Adapting free online games for the Chinese market and linking them to ubiquitous QQ chat software proved to be a killer formula. The company’s gaming revenue vaulted past that of NetEase and Shanda, and Tencent now has four of the five most popular games in Chinese Internet cafes, according to Goyoo, which provides an Internet portal service to more than 30,000 cafes around the country. QQ’s users, accustomed to paying for virtual goods, have made the games massively profitable. Players can use their virtual Q Coins to buy everything from body armor in Cross Fire to healing potions in Dungeon & Fighter.
Steve Gray, a veteran of Electronic Arts who moved to Shanghai in 2009 to run Tencent’s game production division, acknowledges that inventing from scratch is not the company’s strength. “Tencent is not really a first mover,” he says. “You can say that we sort of follow a lot of stuff. We’re cautious.” He believes Tencent innovates in another way: publicizing its games to a mass audience, bringing out incremental features customers want—and supporting millions of gamers online at the same time. A year ago, QQ Speed had 700,000 players concurrently at peak times. Gray says the company fiercely marketed the game with giveaways like (real) automobiles, and managed to triple the number of players in a year. Now 2.3 million Chinese play QQ Speed during peak hours. “I’d say the secret sauce of Tencent is in its customer service and operations,” he says. “You can have millions of people playing the same game, and it works.”
Benjamin Joffe, a consultant who studies the Asian technology market, has a name for this kind of commercial mimicry: innovation arbitrage. He says Tencent, like many other tech companies, finds things that work abroad, strips them of their native cultural components, and adapts them to the local market. Like Zynga in the U.S., Tencent is a “fast follower, because there is little upside in taking big risks to innovate dramatically.”
Tencent understands that it needs a reputation makeover. In the last year it has reached out to game makers, promising to be more open and work with them to bring their games to QQ’s network. The exact meaning of such “openness” is hotly debated in Chinese Internet circles. In the U.S., for example, anyone can create a program for Apple’s App store, as long as they follow Apple’s published guidelines. Tencent has guarded its network much more closely than that, carefully selecting and vetting which applications it will feature—and which it will simply copy in-house. Executives tend to cite security reasons and the need to protect their users’ financial information from hackers and malware. Julian Ma, a general manager of Tencent’s strategy development department (and no relation to Pony), promises the company will be a friendlier, more inclusive partner. “We will be quite cautious about competing with third-party developers,” he says. “If there is a conflict of short-term interest, we will put the partners first.”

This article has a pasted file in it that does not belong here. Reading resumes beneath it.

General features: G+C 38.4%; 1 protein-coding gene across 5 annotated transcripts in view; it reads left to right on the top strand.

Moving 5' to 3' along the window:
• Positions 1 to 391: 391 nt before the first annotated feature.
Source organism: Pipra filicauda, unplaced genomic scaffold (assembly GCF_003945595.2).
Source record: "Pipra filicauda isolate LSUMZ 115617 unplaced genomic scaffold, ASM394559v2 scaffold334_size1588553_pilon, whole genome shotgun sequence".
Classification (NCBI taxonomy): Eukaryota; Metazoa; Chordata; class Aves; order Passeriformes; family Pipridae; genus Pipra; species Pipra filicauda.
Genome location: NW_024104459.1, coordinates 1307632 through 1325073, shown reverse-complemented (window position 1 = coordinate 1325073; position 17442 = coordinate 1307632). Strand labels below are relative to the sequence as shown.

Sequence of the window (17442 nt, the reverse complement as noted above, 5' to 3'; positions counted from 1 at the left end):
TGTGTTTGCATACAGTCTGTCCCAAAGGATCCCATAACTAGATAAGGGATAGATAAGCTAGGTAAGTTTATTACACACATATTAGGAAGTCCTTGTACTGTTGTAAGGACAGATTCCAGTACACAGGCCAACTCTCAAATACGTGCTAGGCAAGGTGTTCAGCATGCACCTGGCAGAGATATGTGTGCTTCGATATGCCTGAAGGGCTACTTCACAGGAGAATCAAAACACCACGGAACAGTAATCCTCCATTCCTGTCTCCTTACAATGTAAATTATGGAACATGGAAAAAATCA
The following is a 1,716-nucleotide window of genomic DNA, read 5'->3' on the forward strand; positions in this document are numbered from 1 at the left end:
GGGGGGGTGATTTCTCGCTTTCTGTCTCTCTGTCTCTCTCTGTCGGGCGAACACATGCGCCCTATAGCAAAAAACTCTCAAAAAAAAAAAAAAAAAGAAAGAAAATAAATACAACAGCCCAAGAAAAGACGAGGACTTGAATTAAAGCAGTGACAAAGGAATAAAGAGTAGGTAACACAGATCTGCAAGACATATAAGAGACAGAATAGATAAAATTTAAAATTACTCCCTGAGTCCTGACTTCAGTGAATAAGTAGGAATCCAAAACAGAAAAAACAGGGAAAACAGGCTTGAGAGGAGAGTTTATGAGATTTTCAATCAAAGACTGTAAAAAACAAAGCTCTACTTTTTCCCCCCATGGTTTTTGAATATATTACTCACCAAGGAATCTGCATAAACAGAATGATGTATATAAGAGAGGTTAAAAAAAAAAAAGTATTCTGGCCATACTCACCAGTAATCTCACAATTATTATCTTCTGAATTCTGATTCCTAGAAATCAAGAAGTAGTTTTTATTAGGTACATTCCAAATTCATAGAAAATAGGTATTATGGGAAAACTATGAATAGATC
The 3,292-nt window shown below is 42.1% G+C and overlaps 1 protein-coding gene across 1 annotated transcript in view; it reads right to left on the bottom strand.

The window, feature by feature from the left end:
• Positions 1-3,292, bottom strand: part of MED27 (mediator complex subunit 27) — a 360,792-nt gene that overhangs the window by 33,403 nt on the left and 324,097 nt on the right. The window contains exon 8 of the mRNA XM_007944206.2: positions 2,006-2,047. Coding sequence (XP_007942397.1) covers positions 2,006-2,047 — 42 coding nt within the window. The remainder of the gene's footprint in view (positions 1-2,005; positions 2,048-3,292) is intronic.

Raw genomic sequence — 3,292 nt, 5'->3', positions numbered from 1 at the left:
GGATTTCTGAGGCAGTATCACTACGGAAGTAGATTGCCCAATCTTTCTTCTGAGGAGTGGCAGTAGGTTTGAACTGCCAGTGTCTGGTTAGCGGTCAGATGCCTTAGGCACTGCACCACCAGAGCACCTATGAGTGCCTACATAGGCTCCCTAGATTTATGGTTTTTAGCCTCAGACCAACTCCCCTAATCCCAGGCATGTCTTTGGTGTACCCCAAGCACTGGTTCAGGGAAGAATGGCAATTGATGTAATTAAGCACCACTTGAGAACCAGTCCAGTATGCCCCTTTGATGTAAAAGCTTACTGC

Recent events may have forced Tencent to play nicer. Last fall the company, which bundles antivirus software into QQ, was drawn into a public spat with Beijing security software maker Qihoo 360, with both sides accusing the other of anticompetitive behavior and spying on users. The Chinese government rebuked Tencent and Qihoo—the Minister of Information Technology called both “immoral” and “irresponsible”—but not before users were spooked and both companies were widely criticized in the local media. One former Tencent employee, who does not want to be named because he plans to do business with Tencent, says the intensity of the criticism was a wake-up call that forced Pony Ma and his colleagues to recognize they needed to do a better job courting favor with other Chinese high-tech companies.